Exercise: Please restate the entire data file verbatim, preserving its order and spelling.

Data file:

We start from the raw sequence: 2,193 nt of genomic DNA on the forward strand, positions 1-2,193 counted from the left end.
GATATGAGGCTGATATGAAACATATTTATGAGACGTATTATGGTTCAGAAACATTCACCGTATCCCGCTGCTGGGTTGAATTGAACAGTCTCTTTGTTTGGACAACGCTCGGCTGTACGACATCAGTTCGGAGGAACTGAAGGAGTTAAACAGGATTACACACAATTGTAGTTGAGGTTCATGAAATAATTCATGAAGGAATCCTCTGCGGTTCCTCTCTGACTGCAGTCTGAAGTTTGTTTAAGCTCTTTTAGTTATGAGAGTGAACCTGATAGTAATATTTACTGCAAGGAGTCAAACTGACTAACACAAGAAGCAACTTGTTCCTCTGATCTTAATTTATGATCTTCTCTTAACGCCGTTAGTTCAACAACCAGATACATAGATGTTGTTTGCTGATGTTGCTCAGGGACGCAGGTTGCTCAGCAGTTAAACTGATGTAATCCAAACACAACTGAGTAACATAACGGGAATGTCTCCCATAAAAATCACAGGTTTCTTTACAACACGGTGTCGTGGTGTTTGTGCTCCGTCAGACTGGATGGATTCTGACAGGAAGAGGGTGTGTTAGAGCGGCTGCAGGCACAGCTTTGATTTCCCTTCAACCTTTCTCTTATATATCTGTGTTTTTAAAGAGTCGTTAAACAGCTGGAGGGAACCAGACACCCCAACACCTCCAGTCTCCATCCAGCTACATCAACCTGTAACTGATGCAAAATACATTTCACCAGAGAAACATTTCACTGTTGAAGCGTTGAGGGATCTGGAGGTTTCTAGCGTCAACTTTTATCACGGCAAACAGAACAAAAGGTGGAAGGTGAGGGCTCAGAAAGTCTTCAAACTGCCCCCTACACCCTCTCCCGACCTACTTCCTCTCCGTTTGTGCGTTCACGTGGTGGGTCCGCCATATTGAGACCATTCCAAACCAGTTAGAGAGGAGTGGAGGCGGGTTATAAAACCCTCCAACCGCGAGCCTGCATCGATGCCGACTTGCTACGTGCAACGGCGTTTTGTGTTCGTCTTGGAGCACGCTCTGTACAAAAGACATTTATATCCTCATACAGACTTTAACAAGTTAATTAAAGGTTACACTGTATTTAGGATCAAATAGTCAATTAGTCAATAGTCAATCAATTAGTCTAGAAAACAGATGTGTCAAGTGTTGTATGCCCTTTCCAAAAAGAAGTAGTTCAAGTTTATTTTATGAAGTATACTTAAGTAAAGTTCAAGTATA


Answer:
We start from the raw sequence: 2,193 nt of genomic DNA on the forward strand, positions 1-2,193 counted from the left end.
GATATGAGGCTGATATGAAACATATTTATGAGACGTATTATGGTTCAGAAACATTCACCGTATCCCGCTGCTGGGTTGAATTGAACAGTCTCTTTGTTTGGACAACGCTCGGCTGTACGACATCAGTTCGGAGGAACTGAAGGAGTTAAACAGGATTACACACAATTGTAGTTGAGGTTCATGAAATAATTCATGAAGGAATCCTCTGCGGTTCCTCTCTGACTGCAGTCTGAAGTTTGTTTAAGCTCTTTTAGTTATGAGAGTGAACCTGATAGTAATATTTACTGCAAGGAGTCAAACTGACTAACACAAGAAGCAACTTGTTCCTCTGATCTTAATTTATGATCTTCTCTTAACGCCGTTAGTTCAACAACCAGATACATAGATGTTGTTTGCTGATGTTGCTCAGGGACGCAGGTTGCTCAGCAGTTAAACTGATGTAATCCAAACACAACTGAGTAACATAACGGGAATGTCTCCCATAAAAATCACAGGTTTCTTTACAACACGGTGTCGTGGTGTTTGTGCTCCGTCAGACTGGATGGATTCTGACAGGAAGAGGGTGTGTTAGAGCGGCTGCAGGCACAGCTTTGATTTCCCTTCAACCTTTCTCTTATATATCTGTGTTTTTAAAGAGTCGTTAAACAGCTGGAGGGAACCAGACACCCCAACACCTCCAGTCTCCATCCAGCTACATCAACCTGTAACTGATGCAAAATACATTTCACCAGAGAAACATTTCACTGTTGAAGCGTTGAGGGATCTGGAGGTTTCTAGCGTCAACTTTTATCACGGCAAACAGAACAAAAGGTGGAAGGTGAGGGCTCAGAAAGTCTTCAAACTGCCCCCTACACCCTCTCCCGACCTACTTCCTCTCCGTTTGTGCGTTCACGTGGTGGGTCCGCCATATTGAGACCATTCCAAACCAGTTAGAGAGGAGTGGAGGCGGGTTATAAAACCCTCCAACCGCGAGCCTGCATCGATGCCGACTTGCTACGTGCAACGGCGTTTTGTGTTCGTCTTGGAGCACGCTCTGTACAAAAGACATTTATATCCTCATACAGACTTTAACAAGTTAATTAAAGGTTACACTGTATTTAGGATCAAATAGTCAATTAGTCAATAGTCAATCAATTAGTCTAGAAAACAGATGTGTCAAGTGTTGTATGCCCTTTCCAAAAAGAAGTAGTTCAAGTTTATTTTATGAAGTATACTTAAGTAAAGTTCAAGTATA